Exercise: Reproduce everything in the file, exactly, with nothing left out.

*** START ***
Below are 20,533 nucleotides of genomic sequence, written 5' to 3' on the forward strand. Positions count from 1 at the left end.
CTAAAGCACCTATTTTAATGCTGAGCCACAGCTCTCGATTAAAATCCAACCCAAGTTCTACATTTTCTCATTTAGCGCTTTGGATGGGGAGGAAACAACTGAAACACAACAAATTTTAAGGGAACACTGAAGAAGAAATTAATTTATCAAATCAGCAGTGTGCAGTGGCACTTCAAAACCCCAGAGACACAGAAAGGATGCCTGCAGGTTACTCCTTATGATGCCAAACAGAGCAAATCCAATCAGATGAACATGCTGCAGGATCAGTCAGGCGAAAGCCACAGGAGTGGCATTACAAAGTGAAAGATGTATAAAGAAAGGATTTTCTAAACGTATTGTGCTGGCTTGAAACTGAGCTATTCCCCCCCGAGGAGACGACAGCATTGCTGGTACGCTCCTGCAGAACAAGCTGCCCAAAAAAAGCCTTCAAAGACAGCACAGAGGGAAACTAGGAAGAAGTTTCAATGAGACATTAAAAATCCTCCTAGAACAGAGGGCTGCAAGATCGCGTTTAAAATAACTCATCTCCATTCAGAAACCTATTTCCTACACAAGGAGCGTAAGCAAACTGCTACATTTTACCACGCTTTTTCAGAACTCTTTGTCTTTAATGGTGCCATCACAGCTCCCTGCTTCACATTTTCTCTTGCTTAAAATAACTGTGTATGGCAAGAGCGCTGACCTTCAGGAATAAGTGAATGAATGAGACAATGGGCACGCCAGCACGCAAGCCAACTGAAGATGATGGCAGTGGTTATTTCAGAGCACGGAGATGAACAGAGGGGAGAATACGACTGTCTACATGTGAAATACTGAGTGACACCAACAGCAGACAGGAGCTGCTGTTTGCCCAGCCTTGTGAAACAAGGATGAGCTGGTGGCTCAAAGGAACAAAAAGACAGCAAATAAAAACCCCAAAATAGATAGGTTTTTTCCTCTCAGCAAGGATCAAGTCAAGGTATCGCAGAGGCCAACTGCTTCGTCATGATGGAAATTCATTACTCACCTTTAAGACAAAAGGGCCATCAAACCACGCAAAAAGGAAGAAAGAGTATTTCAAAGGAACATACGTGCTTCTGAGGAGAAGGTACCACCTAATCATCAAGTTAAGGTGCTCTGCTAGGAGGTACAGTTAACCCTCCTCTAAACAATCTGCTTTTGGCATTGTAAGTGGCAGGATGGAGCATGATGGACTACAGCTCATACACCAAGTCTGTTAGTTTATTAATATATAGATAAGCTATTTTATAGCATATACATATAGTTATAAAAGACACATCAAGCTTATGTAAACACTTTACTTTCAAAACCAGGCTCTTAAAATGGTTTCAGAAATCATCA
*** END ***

Below are 20,533 nucleotides of genomic sequence, written 5' to 3' on the forward strand. Positions count from 1 at the left end.
CTAAAGCACCTATTTTAATGCTGAGCCACAGCTCTCGATTAAAATCCAACCCAAGTTCTACATTTTCTCATTTAGCGCTTTGGATGGGGAGGAAACAACTGAAACACAACAAATTTTAAGGGAACACTGAAGAAGAAATTAATTTATCAAATCAGCAGTGTGCAGTGGCACTTCAAAACCCCAGAGACACAGAAAGGATGCCTGCAGGTTACTCCTTATGATGCCAAACAGAGCAAATCCAATCAGATGAACATGCTGCAGGATCAGTCAGGCGAAAGCCACAGGAGTGGCATTACAAAGTGAAAGATGTATAAAGAAAGGATTTTCTAAACGTATTGTGCTGGCTTGAAACTGAGCTATTCCCCCCCGAGGAGACGACAGCATTGCTGGTACGCTCCTGCAGAACAAGCTGCCCAAAAAAAGCCTTCAAAGACAGCACAGAGGGAAACTAGGAAGAAGTTTCAATGAGACATTAAAAATCCTCCTAGAACAGAGGGCTGCAAGATCGCGTTTAAAATAACTCATCTCCATTCAGAAACCTATTTCCTACACAAGGAGCGTAAGCAAACTGCTACATTTTACCACGCTTTTTCAGAACTCTTTGTCTTTAATGGTGCCATCACAGCTCCCTGCTTCACATTTTCTCTTGCTTAAAATAACTGTGTATGGCAAGAGCGCTGACCTTCAGGAATAAGTGAATGAATGAGACAATGGGCACGCCAGCACGCAAGCCAACTGAAGATGATGGCAGTGGTTATTTCAGAGCACGGAGATGAACAGAGGGGAGAATACGACTGTCTACATGTGAAATACTGAGTGACACCAACAGCAGACAGGAGCTGCTGTTTGCCCAGCCTTGTGAAACAAGGATGAGCTGGTGGCTCAAAGGAACAAAAAGACAGCAAATAAAAACCCCAAAATAGATAGGTTTTTTCCTCTCAGCAAGGATCAAGTCAAGGTATCGCAGAGGCCAACTGCTTCGTCATGATGGAAATTCATTACTCACCTTTAAGACAAAAGGGCCATCAAACCACGCAAAAAGGAAGAAAGAGTATTTCAAAGGAACATACGTGCTTCTGAGGAGAAGGTACCACCTAATCATCAAGTTAAGGTGCTCTGCTAGGAGGTACAGTTAACCCTCCTCTAAACAATCTGCTTTTGGCATTGTAAGTGGCAGGATGGAGCATGATGGACTACAGCTCATACACCAAGTCTGTTAGTTTATTAATATATAGATAAGCTATTTTATAGCATATACATATAGTTATAAAAGACACATCAAGCTTATGTAAACACTTTACTTTCAAAACCAGGCTCTTAAAATGGTTTCAGAAATCATCA